One-on-One With Attorney General Dana Nessel: Election Security, Justice Ginsberg’s Passing
The November election is just 45 days away and many Michigan voters will begin receiving their absentee ballots by the end of the month.
As the state approaches the election, Attorney General Dana Nessel is doubling down to inform and dispel rumors about voting and utilizing the absentee ballots.
She says the No. 1 threat to election security is misinformation.
“When you hear things like ‘absentee ballots lead to fraud,’ we know for a fact that that is inaccurate, it’s not true. Some of the stats that I know will show that point 00.3% of all votes cast are subject to any kind of fraud whatsoever. I mean, it’s infinitesimal, it barely ever happens,” Nessel said. “Any information they hear, anything that you hear that deters you from voting, is probably not true.”
Nessel says robocalls have been going around telling voters their absentee ballots could be used to compromise personal information. She says this is simply false information.
“That is voter suppression and it’s illegal, we’re investigating that case,” Nessel said. “Absentee ballots aren’t just huge for Democrats or for Republicans, it’s for everybody, And especially in the day and age of COVID-19 and people wanting to be as safe as possible.”
She encouraged everyone to send misinformation they find to email@example.com or to use that address to verify things they read that they question. That address will direct them to truthful information.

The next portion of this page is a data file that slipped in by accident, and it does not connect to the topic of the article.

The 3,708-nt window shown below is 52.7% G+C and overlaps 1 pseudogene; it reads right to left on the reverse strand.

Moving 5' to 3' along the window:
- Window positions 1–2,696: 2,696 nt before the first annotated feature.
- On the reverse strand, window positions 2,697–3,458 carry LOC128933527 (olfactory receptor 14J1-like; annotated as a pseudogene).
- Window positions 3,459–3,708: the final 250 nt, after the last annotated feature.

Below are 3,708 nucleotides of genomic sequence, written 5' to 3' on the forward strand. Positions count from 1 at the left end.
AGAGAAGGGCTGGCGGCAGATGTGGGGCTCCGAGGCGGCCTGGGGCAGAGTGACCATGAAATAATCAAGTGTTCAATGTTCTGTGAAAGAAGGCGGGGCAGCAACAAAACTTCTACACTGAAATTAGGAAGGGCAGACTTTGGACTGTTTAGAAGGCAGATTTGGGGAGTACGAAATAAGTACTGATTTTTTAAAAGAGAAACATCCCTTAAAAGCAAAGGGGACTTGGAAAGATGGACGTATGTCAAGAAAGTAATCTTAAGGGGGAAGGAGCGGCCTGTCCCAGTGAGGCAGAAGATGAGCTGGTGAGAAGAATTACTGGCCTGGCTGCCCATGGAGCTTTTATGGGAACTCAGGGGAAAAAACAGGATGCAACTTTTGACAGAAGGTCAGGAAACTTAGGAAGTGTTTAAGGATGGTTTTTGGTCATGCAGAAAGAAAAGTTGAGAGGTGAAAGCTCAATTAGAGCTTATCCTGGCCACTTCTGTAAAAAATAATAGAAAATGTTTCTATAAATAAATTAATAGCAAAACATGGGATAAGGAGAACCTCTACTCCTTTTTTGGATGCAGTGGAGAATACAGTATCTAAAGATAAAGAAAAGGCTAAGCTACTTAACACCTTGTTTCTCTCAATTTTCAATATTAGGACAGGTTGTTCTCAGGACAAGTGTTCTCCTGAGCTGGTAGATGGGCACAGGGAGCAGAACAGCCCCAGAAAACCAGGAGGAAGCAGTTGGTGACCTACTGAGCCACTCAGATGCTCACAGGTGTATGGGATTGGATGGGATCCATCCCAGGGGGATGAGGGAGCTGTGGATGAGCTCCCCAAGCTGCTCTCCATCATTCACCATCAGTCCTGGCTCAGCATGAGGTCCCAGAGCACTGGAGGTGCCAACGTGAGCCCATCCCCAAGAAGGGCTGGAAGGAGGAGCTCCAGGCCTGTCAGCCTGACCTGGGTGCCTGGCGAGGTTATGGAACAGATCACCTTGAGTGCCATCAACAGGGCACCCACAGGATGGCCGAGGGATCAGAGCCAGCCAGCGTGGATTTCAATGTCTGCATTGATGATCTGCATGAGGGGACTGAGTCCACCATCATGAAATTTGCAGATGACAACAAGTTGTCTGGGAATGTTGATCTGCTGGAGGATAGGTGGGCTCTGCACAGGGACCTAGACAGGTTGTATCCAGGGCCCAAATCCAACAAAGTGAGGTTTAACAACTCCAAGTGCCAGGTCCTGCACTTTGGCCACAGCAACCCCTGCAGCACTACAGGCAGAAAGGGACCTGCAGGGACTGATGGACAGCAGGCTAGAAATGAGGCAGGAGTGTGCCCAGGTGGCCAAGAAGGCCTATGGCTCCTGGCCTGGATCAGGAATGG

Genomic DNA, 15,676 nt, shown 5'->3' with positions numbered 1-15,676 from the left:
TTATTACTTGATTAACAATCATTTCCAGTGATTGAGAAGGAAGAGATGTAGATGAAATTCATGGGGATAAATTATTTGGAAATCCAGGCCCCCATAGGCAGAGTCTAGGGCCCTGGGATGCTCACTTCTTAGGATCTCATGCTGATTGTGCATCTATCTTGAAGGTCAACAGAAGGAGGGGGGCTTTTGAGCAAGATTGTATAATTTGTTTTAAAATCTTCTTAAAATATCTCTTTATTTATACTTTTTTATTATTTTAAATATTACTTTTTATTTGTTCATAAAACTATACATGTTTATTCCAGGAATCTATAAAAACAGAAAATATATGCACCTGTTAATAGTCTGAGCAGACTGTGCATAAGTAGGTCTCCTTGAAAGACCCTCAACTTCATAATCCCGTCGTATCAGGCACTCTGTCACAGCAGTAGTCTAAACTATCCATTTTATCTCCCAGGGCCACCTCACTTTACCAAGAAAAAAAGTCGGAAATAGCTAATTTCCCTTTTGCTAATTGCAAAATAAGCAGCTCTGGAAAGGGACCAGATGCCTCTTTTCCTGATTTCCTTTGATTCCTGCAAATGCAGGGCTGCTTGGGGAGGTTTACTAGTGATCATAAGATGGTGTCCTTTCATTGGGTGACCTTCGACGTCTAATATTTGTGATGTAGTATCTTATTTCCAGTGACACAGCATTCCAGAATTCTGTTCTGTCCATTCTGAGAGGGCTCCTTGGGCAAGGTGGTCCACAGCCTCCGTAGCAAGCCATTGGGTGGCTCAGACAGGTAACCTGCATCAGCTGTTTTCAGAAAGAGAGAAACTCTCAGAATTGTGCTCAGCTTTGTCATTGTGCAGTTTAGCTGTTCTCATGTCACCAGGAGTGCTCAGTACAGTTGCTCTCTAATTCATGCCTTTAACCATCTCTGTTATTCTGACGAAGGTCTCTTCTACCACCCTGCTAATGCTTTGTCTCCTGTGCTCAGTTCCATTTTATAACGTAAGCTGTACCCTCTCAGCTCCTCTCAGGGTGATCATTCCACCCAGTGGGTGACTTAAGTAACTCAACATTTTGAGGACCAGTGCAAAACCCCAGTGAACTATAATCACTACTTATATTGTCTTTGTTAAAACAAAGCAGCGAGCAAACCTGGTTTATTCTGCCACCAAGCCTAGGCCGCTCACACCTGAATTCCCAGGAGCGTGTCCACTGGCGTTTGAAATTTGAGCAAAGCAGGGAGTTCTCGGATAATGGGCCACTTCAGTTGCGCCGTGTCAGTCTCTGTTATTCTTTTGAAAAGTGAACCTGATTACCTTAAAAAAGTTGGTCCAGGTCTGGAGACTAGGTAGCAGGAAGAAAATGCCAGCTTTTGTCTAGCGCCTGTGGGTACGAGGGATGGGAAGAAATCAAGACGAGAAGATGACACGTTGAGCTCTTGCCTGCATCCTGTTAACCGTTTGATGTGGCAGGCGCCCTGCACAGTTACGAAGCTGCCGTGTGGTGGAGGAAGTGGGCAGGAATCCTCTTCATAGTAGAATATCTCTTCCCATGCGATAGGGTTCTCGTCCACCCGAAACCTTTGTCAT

Nessel encouraged absentee voters to turn or mail their ballots into their local clerks by mid-October to ensure they make it there with plenty of time.
She noted that with an expected influx in absentee ballots, tabulation will take longer and the state may not know all of the results right away.
“It’s going to be impossible to count all those ballots by the end of Nov. 3, so it’s going to take a few extra days, but the important thing to remember is that it’s not how quick the results come back, it’s how accurate those results are,” she said.
In 9&10’s interview with AG Nessel, she also mourned the loss of trailblazing Supreme Court Justice Ruth Bader Ginsburg, who died Friday.
She says it was women like her who paved the way for future women in politics.
“Four women lawyers became most of the top officials in our state, We have women lawyers who are the governor, attorney general, secretary of state, and the chief justice of the Michigan Supreme Court. And I think we owe that large part (to) Bader Ginsburg and the legacy that she left behind,” Nessel said.